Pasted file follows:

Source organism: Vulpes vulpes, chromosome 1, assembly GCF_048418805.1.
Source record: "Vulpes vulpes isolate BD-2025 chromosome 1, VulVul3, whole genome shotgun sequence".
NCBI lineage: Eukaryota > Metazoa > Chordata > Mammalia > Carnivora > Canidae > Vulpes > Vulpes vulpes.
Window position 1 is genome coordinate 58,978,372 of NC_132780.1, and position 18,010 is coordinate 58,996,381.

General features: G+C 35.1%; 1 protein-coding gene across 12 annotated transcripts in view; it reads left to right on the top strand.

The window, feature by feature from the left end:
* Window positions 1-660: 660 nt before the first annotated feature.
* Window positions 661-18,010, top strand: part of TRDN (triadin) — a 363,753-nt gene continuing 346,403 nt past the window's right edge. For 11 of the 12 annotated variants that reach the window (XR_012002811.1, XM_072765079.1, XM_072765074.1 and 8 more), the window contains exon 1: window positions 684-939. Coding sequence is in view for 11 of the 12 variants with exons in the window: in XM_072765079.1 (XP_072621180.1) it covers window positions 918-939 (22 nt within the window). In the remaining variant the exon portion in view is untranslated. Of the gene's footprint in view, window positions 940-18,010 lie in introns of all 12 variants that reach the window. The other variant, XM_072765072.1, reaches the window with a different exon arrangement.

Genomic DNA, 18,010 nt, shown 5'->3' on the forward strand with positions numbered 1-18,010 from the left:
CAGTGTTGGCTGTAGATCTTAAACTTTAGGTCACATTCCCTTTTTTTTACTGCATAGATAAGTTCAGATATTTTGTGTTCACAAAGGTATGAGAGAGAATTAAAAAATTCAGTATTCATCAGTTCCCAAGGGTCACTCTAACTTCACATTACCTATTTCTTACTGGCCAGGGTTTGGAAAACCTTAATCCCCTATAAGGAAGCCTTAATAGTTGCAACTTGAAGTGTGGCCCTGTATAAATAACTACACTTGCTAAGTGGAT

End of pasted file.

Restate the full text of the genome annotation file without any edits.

Source organism: Vulpes vulpes, chromosome 1, assembly GCF_048418805.1.
Source record: "Vulpes vulpes isolate BD-2025 chromosome 1, VulVul3, whole genome shotgun sequence".
NCBI lineage: Eukaryota > Metazoa > Chordata > Mammalia > Carnivora > Canidae > Vulpes > Vulpes vulpes.
Window position 1 is genome coordinate 58,978,372 of NC_132780.1, and position 18,010 is coordinate 58,996,381.

General features: G+C 35.1%; 1 protein-coding gene across 12 annotated transcripts in view; it reads left to right on the top strand.

The window, feature by feature from the left end:
* Window positions 1-660: 660 nt before the first annotated feature.
* Window positions 661-18,010, top strand: part of TRDN (triadin) — a 363,753-nt gene continuing 346,403 nt past the window's right edge. For 11 of the 12 annotated variants that reach the window (XR_012002811.1, XM_072765079.1, XM_072765074.1 and 8 more), the window contains exon 1: window positions 684-939. Coding sequence is in view for 11 of the 12 variants with exons in the window: in XM_072765079.1 (XP_072621180.1) it covers window positions 918-939 (22 nt within the window). In the remaining variant the exon portion in view is untranslated. Of the gene's footprint in view, window positions 940-18,010 lie in introns of all 12 variants that reach the window. The other variant, XM_072765072.1, reaches the window with a different exon arrangement.

Genomic DNA, 18,010 nt, shown 5'->3' on the forward strand with positions numbered 1-18,010 from the left:
CAGTGTTGGCTGTAGATCTTAAACTTTAGGTCACATTCCCTTTTTTTTACTGCATAGATAAGTTCAGATATTTTGTGTTCACAAAGGTATGAGAGAGAATTAAAAAATTCAGTATTCATCAGTTCCCAAGGGTCACTCTAACTTCACATTACCTATTTCTTACTGGCCAGGGTTTGGAAAACCTTAATCCCCTATAAGGAAGCCTTAATAGTTGCAACTTGAAGTGTGGCCCTGTATAAATAACTACACTTGCTAAGTGGAT